The third kind of OCD? Magical Thinking. "They believe that their thoughts can harm people, or they're scared they're going to harm people," says Dr. Ryburn.

if you have these symptoms, Dr. Ryburn says it's a good idea to see a therapist who can help determine an accurate diagnosis. She says treatment for OCD is different from other types of therapy.

"The kind of therapy where you lie on the couch and talk about your mother, that's the last thing we want to do because it makes it worse. so we use a fairly short term technique."

It's called Exposure Response Prevention: “If someone had germaphobia, I would take some dirt, and rub it in my hands, and rub it in their hair, and they would go crazy," she says.

She added she would put some dirt in her hair too, because psychologists will never do something to a patient they would not do to themselves.

The goal is to expose patients to the anxiety, and ultimately prove that nothing bad will happen.

Wanda says her friendship with Dr. Ryburn, and the support she receives has helped her a great deal. Some other coping techniques: her faith and deep breathing.

But she says for the most part, she just tries to be up front about her condition: "This is part of you, part of who you are, something you have to do"

Understanding what OCD feels like

Most of us have felt something similar to what Wanda feels when we can't remember if we left the curling iron on, or shut the garage before going to work: that feeling where you have to fix it so something terrible doesn't happen.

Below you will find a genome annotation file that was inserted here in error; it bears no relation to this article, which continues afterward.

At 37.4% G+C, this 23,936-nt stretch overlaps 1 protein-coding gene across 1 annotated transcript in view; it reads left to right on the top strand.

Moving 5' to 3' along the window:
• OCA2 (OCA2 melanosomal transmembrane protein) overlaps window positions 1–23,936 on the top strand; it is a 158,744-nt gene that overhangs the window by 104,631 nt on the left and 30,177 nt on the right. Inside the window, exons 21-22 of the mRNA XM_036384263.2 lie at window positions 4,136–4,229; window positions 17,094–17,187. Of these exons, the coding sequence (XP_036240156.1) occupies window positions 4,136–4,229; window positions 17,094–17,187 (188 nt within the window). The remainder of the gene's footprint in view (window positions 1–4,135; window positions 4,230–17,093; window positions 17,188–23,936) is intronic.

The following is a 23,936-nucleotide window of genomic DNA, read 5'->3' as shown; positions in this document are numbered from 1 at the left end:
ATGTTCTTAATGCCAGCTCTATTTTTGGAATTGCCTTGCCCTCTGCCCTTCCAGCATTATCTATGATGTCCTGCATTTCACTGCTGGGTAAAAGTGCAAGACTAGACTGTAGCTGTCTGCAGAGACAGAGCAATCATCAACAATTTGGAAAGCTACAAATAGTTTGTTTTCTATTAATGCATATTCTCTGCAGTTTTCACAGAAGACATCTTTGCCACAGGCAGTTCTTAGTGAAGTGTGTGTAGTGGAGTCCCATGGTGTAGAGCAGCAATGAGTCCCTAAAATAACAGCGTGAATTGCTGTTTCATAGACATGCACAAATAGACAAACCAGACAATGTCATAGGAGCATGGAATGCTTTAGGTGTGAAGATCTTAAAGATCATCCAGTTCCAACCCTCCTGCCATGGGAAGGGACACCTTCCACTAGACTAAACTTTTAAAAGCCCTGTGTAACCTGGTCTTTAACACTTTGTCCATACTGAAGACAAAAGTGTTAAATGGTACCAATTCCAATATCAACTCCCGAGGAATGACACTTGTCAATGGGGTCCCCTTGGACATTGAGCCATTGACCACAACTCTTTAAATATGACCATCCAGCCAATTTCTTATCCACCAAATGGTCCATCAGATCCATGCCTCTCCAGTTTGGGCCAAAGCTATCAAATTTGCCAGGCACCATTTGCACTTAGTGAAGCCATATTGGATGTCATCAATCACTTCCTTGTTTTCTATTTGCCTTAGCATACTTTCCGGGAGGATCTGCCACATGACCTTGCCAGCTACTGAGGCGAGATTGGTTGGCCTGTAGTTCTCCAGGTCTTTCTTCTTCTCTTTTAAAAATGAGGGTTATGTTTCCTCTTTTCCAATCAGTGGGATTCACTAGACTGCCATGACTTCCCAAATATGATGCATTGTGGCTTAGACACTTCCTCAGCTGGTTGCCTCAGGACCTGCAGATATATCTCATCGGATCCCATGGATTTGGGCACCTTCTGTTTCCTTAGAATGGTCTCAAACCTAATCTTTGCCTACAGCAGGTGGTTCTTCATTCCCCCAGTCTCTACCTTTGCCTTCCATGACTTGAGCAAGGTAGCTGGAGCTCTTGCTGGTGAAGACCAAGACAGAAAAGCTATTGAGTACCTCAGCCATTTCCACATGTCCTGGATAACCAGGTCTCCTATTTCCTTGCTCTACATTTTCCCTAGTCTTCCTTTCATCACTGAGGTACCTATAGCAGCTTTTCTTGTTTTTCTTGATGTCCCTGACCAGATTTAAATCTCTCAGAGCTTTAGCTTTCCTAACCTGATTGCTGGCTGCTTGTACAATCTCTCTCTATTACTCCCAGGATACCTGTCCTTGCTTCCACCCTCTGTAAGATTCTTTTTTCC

That's what Wanda feels when the Sonic cup is on her desk, or someone messes with her pens.

Dr. Ryburn says these books can be helpful for anyone struggling with OCD symptoms, or living with someone who has the condition.

  • The OCD Workbook by Bruce Hyman, Ph.D. and Cherlene Pedrick, R.N.
  • Brain Lock by Jeffrey Schwartz, M.D.
  • Stop Obsessing by Edna Foa, Ph.D. and Reid Wilson, Ph.D.
  • Freedom from Obsessive Compulsive Disorder by Jonathan Grayson, Ph.D.
  • Getting Over OCD by Jonathan Abramowitz, Ph.D.

Are there any laws that protect people with OCD?

Yes, OCD is considered a medical disability. experts say it can be caused by a chemical imbalance of Seratonin. So the ADA protects people with this condition.

This means if someone can do the main parts of their job, they cannot be fired because of their condition. And that employers must make reasonable accommodations for someone with OCD.

Do children ever receive OCD diagnoses?

Yes, Dr. Ryburn says that you should definitely keep an eye out for OCD behaviors in your child.

Some of the most common include lining up their shoes or their toys, and confessing behaviors: coming to you or a teacher whenever they have a bad thought.

Can OCD symptoms become bad enough that patients can't go to school or work?

Yes. Wanda's symptoms are on the low end of the spectrum. She is still able to go to work, and have successful relationships. But Dr. Ryburn says she treated one woman who felt her thoughts could hurt someone, so she spent 8-10 hours a day praying and ultimately had to quit her job.

She mentioned another person who could not get out the door in the morning because she spent so much time checking and double checking to make sure the door was unlocked and electronics were unplugged.

It’s very important to address symptoms when they start, so that they don't impact your work, relationships, or health.